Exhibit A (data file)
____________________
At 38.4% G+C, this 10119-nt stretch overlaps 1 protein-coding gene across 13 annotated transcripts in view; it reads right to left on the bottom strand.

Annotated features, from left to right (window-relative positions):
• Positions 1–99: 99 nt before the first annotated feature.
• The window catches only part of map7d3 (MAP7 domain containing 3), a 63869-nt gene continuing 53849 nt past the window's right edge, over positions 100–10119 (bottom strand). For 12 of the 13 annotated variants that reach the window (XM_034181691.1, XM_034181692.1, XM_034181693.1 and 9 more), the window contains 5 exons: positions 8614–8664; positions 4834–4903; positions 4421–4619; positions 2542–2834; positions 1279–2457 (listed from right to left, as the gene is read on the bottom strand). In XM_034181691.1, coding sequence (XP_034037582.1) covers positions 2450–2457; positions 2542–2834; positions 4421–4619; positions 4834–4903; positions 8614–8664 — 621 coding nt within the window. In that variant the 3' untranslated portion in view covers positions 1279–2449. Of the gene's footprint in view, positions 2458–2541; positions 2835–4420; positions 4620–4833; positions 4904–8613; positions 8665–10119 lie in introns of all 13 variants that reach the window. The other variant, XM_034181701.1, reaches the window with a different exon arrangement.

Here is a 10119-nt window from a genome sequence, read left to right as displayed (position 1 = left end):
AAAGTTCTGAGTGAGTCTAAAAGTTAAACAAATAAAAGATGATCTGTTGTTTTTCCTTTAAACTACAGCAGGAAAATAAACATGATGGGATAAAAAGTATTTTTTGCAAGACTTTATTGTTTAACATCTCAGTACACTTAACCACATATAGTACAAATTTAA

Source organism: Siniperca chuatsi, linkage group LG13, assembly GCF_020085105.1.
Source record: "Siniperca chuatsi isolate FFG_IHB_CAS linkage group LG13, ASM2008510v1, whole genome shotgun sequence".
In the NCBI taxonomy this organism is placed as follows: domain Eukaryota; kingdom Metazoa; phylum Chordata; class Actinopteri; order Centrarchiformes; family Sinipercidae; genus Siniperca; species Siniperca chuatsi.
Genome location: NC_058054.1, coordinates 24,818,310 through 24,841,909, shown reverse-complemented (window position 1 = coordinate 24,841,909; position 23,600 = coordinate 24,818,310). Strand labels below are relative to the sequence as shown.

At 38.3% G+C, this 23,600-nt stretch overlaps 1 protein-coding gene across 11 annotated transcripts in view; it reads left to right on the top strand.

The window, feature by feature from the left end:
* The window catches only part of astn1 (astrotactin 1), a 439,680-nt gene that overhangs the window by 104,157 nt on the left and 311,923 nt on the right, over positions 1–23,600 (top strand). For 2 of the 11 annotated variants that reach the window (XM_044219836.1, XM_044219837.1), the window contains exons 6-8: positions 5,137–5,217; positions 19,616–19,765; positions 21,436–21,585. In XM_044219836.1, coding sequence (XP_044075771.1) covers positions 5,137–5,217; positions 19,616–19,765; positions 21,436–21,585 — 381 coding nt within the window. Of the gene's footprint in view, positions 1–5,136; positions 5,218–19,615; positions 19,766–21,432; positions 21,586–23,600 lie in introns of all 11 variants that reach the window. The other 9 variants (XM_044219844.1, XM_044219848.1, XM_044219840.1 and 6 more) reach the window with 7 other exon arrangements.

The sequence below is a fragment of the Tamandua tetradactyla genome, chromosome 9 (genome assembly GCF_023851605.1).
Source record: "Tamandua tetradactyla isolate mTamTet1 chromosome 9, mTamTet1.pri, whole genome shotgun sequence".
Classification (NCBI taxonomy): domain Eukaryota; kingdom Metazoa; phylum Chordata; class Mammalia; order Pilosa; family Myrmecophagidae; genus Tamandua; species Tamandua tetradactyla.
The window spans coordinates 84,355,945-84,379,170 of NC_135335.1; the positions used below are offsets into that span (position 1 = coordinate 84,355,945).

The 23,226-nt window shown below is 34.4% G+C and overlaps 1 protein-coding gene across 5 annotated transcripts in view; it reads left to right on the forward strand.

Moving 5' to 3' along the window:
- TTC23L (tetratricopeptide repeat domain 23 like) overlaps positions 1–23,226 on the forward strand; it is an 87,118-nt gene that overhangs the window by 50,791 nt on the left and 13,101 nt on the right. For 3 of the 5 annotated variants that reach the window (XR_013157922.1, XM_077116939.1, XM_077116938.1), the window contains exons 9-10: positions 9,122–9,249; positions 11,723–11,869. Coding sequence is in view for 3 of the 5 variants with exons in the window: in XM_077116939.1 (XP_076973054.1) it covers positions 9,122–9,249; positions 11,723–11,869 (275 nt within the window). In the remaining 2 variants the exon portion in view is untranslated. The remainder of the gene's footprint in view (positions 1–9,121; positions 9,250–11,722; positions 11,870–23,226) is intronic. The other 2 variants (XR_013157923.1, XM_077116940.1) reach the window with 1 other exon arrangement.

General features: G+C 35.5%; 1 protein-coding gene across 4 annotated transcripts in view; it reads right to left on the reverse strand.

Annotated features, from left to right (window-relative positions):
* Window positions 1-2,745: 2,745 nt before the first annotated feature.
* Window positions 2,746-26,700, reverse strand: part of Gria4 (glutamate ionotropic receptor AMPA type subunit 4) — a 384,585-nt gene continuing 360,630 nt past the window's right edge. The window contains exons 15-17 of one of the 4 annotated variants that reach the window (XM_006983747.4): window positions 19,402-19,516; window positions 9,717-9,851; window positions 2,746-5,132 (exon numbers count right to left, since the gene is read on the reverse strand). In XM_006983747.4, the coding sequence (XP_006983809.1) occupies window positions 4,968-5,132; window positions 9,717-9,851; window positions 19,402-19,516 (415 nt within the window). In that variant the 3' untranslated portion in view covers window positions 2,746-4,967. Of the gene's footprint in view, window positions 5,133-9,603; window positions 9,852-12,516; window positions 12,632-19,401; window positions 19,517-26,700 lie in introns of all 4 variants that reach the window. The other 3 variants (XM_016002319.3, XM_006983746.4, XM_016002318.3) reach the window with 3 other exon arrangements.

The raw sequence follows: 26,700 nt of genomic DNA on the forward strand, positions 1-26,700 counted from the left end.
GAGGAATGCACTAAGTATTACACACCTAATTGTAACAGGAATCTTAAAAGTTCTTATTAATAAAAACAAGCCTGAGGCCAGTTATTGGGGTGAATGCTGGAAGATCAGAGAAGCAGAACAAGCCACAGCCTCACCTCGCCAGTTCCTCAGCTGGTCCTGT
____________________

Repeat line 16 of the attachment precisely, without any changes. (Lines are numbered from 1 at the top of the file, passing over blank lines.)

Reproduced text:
Classification (NCBI taxonomy): domain Eukaryota; kingdom Metazoa; phylum Chordata; class Mammalia; order Pilosa; family Myrmecophagidae; genus Tamandua; species Tamandua tetradactyla.